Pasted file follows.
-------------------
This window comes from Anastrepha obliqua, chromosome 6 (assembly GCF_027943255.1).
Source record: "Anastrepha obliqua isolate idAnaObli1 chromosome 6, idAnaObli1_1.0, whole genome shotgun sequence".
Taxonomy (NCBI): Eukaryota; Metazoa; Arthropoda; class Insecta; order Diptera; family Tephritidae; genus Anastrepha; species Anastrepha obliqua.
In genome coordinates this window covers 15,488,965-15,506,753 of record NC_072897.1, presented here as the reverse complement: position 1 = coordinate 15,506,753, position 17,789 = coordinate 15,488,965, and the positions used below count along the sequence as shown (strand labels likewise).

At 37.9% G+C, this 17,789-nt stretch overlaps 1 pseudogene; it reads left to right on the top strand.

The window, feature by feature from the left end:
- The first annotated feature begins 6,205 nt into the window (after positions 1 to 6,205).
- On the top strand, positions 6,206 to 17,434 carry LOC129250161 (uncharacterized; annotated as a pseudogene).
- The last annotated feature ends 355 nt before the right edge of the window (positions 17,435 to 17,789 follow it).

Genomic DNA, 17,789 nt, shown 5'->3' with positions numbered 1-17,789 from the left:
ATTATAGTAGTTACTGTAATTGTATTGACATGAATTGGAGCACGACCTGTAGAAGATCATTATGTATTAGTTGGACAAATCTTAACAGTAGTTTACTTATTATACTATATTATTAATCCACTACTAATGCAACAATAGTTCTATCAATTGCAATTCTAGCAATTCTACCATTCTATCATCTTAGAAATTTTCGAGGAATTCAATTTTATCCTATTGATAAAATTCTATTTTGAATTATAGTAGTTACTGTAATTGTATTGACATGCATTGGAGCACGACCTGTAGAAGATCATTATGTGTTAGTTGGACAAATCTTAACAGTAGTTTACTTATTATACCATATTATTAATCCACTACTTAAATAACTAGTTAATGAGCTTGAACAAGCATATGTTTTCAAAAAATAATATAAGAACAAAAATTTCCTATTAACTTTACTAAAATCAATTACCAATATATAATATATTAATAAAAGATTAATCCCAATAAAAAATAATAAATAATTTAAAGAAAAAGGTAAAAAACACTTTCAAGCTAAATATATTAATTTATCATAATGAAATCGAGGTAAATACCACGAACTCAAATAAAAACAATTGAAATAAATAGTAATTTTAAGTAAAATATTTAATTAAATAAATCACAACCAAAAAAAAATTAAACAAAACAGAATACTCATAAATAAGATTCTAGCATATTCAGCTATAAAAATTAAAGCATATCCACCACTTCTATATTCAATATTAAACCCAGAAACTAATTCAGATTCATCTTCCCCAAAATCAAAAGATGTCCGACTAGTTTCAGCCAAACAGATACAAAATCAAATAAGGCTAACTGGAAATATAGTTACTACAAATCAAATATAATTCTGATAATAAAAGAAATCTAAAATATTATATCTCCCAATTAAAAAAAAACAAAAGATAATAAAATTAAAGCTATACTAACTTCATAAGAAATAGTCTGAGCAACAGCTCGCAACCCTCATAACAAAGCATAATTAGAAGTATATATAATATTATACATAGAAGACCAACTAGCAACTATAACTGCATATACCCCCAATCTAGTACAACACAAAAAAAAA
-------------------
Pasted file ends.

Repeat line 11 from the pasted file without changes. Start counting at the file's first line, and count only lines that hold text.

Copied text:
ATTATAGTAGTTACTGTAATTGTATTGACATGAATTGGAGCACGACCTGTAGAAGATCATTATGTATTAGTTGGACAAATCTTAACAGTAGTTTACTTATTATACTATATTATTAATCCACTACTAATGCAACAATAGTTCTATCAATTGCAATTCTAGCAATTCTACCATTCTATCATCTTAGAAATTTTCGAGGAATTCAATTTTATCCTATTGATAAAATTCTATTTTGAATTATAGTAGTTACTGTAATTGTATTGACATGCATTGGAGCACGACCTGTAGAAGATCATTATGTGTTAGTTGGACAAATCTTAACAGTAGTTTACTTATTATACCATATTATTAATCCACTACTTAAATAACTAGTTAATGAGCTTGAACAAGCATATGTTTTCAAAAAATAATATAAGAACAAAAATTTCCTATTAACTTTACTAAAATCAATTACCAATATATAATATATTAATAAAAGATTAATCCCAATAAAAAATAATAAATAATTTAAAGAAAAAGGTAAAAAACACTTTCAAGCTAAATATATTAATTTATCATAATGAAATCGAGGTAAATACCACGAACTCAAATAAAAACAATTGAAATAAATAGTAATTTTAAGTAAAATATTTAATTAAATAAATCACAACCAAAAAAAAATTAAACAAAACAGAATACTCATAAATAAGATTCTAGCATATTCAGCTATAAAAATTAAAGCATATCCACCACTTCTATATTCAATATTAAACCCAGAAACTAATTCAGATTCATCTTCCCCAAAATCAAAAGATGTCCGACTAGTTTCAGCCAAACAGATACAAAATCAAATAAGGCTAACTGGAAATATAGTTACTACAAATCAAATATAATTCTGATAATAAAAGAAATCTAAAATATTATATCTCCCAATTAAAAAAAAACAAAAGATAATAAAATTAAAGCTATACTAACTTCATAAGAAATAGTCTGAGCAACAGCTCGCAACCCTCATAACAAAGCATAATTAGAAGTATATATAATATTATACATAGAAGACCAACTAGCAACTATAACTGCATATACCCCCAATCTAGTACAACACAAAAAAAAA